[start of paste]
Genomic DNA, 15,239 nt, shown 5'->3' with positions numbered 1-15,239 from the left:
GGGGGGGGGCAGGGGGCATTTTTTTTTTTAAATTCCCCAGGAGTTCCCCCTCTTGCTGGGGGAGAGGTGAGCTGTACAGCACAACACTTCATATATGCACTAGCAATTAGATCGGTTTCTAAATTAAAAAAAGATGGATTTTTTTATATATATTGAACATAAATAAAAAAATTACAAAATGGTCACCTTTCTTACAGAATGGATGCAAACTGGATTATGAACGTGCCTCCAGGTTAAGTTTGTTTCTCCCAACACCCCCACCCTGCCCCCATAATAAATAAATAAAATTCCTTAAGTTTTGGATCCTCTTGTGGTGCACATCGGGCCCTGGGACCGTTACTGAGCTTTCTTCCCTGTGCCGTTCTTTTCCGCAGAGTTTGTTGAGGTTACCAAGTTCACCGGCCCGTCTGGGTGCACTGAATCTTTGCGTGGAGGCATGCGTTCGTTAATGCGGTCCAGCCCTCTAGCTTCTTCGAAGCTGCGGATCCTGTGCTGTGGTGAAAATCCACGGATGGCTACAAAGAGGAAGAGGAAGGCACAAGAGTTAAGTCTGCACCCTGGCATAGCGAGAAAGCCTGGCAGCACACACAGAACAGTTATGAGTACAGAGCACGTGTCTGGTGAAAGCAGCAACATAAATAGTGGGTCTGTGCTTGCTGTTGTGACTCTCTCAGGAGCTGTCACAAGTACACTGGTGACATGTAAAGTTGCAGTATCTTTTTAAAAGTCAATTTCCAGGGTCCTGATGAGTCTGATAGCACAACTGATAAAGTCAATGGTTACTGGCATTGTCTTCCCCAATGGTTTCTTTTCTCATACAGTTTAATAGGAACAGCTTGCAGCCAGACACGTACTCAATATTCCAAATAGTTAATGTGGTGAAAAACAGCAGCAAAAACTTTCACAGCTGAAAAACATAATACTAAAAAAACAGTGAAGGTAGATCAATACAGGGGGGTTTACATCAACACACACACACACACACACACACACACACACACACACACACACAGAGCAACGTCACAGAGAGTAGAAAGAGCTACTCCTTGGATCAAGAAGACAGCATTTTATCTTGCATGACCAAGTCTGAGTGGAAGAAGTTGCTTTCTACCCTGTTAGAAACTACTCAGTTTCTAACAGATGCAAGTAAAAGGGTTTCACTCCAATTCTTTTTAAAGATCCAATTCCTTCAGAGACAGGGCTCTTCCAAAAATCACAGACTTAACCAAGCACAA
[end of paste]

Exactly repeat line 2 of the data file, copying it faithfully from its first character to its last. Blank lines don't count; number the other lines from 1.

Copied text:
GGGGGGGGGCAGGGGGCATTTTTTTTTTTAAATTCCCCAGGAGTTCCCCCTCTTGCTGGGGGAGAGGTGAGCTGTACAGCACAACACTTCATATATGCACTAGCAATTAGATCGGTTTCTAAATTAAAAAAAGATGGATTTTTTTATATATATTGAACATAAATAAAAAAATTACAAAATGGTCACCTTTCTTACAGAATGGATGCAAACTGGATTATGAACGTGCCTCCAGGTTAAGTTTGTTTCTCCCAACACCCCCACCCTGCCCCCATAATAAATAAATAAAATTCCTTAAGTTTTGGATCCTCTTGTGGTGCACATCGGGCCCTGGGACCGTTACTGAGCTTTCTTCCCTGTGCCGTTCTTTTCCGCAGAGTTTGTTGAGGTTACCAAGTTCACCGGCCCGTCTGGGTGCACTGAATCTTTGCGTGGAGGCATGCGTTCGTTAATGCGGTCCAGCCCTCTAGCTTCTTCGAAGCTGCGGATCCTGTGCTGTGGTGAAAATCCACGGATGGCTACAAAGAGGAAGAGGAAGGCACAAGAGTTAAGTCTGCACCCTGGCATAGCGAGAAAGCCTGGCAGCACACACAGAACAGTTATGAGTACAGAGCACGTGTCTGGTGAAAGCAGCAACATAAATAGTGGGTCTGTGCTTGCTGTTGTGACTCTCTCAGGAGCTGTCACAAGTACACTGGTGACATGTAAAGTTGCAGTATCTTTTTAAAAGTCAATTTCCAGGGTCCTGATGAGTCTGATAGCACAACTGATAAAGTCAATGGTTACTGGCATTGTCTTCCCCAATGGTTTCTTTTCTCATACAGTTTAATAGGAACAGCTTGCAGCCAGACACGTACTCAATATTCCAAATAGTTAATGTGGTGAAAAACAGCAGCAAAAACTTTCACAGCTGAAAAACATAATACTAAAAAAACAGTGAAGGTAGATCAATACAGGGGGGTTTACATCAACACACACACACACACACACACACACACACACACACACACACACAGAGCAACGTCACAGAGAGTAGAAAGAGCTACTCCTTGGATCAAGAAGACAGCATTTTATCTTGCATGACCAAGTCTGAGTGGAAGAAGTTGCTTTCTACCCTGTTAGAAACTACTCAGTTTCTAACAGATGCAAGTAAAAGGGTTTCACTCCAATTCTTTTTAAAGATCCAATTCCTTCAGAGACAGGGCTCTTCCAAAAATCACAGACTTAACCAAGCACAA